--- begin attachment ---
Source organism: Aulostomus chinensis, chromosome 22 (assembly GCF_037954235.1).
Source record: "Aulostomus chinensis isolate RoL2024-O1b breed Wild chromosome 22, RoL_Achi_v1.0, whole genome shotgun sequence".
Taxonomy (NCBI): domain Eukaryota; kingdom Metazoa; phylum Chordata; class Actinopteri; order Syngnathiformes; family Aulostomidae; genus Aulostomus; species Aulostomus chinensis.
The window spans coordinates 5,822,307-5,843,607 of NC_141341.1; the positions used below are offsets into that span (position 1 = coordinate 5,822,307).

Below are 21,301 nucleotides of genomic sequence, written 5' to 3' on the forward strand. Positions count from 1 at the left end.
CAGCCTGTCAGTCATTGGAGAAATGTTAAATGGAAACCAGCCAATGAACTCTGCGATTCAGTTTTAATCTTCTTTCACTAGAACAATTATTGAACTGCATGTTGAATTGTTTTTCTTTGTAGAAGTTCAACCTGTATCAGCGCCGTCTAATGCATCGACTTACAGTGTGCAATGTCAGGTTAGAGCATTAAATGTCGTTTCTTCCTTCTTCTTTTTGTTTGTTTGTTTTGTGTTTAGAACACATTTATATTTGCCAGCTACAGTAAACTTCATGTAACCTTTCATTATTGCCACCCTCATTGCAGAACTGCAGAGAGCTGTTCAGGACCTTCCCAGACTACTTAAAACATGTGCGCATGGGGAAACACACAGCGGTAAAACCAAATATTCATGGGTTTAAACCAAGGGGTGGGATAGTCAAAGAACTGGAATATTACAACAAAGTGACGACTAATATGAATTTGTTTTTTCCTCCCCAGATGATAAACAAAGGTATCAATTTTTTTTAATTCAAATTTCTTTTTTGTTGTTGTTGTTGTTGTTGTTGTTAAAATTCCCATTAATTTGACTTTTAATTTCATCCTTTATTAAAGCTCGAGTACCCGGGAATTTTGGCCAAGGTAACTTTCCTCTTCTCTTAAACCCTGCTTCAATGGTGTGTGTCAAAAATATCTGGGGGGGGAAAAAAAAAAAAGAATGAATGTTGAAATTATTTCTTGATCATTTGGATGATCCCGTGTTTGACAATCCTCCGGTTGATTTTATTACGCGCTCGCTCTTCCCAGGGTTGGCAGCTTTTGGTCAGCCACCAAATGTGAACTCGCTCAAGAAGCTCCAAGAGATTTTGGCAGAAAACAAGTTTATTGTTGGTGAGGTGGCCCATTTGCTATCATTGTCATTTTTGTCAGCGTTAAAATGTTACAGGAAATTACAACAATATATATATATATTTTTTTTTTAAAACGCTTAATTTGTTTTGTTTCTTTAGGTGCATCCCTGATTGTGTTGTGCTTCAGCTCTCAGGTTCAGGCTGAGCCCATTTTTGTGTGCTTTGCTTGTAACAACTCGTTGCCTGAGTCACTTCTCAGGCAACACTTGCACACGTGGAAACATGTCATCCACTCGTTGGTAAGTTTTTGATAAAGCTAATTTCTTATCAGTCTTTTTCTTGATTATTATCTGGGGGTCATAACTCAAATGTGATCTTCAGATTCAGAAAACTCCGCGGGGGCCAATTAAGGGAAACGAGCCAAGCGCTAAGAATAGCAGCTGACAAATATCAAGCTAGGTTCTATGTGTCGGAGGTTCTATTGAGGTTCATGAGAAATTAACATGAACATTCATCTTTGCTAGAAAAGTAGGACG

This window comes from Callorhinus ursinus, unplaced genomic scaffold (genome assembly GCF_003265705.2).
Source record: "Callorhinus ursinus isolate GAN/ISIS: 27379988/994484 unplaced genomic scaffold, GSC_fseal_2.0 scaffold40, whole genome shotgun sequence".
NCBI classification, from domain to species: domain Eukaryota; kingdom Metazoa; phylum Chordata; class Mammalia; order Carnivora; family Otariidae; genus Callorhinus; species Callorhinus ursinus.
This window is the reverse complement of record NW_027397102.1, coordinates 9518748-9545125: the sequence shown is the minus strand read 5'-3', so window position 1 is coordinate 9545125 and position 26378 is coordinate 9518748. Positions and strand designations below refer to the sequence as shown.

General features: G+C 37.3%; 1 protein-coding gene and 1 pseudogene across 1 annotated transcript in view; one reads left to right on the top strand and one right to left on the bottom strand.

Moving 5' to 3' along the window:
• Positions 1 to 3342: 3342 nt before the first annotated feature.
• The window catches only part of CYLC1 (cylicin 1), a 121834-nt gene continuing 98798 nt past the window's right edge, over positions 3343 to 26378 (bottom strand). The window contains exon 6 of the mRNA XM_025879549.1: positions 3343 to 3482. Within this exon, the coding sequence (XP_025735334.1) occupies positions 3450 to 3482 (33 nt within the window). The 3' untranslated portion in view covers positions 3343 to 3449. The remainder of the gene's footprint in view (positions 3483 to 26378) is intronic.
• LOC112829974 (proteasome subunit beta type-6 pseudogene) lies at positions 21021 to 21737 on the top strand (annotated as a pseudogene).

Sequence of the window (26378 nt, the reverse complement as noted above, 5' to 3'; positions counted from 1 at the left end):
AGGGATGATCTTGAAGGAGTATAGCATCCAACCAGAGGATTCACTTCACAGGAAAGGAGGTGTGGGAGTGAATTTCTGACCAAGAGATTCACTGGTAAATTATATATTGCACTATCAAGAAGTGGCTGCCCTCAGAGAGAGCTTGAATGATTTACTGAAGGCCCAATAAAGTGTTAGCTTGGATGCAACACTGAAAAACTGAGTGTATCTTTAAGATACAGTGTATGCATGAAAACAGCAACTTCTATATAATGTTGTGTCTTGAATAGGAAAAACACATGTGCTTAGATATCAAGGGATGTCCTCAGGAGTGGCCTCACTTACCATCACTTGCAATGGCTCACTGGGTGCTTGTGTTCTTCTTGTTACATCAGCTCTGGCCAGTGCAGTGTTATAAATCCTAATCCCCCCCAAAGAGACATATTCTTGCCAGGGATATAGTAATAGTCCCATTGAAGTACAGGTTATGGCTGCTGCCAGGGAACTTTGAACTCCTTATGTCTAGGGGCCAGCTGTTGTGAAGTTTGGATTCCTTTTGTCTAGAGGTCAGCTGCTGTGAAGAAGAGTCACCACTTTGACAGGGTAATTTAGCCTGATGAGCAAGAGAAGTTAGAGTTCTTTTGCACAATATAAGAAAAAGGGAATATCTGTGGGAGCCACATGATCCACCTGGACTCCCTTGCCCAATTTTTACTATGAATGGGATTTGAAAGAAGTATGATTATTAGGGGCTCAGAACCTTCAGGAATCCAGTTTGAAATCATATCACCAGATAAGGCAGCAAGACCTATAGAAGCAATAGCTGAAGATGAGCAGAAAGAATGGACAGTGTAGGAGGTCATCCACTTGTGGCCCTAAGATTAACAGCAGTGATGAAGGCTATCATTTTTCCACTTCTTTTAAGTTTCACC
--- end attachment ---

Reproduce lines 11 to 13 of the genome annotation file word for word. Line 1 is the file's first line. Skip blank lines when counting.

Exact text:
General features: G+C 37.3%; 1 protein-coding gene and 1 pseudogene across 1 annotated transcript in view; one reads left to right on the top strand and one right to left on the bottom strand.

Moving 5' to 3' along the window:
• Positions 1 to 3342: 3342 nt before the first annotated feature.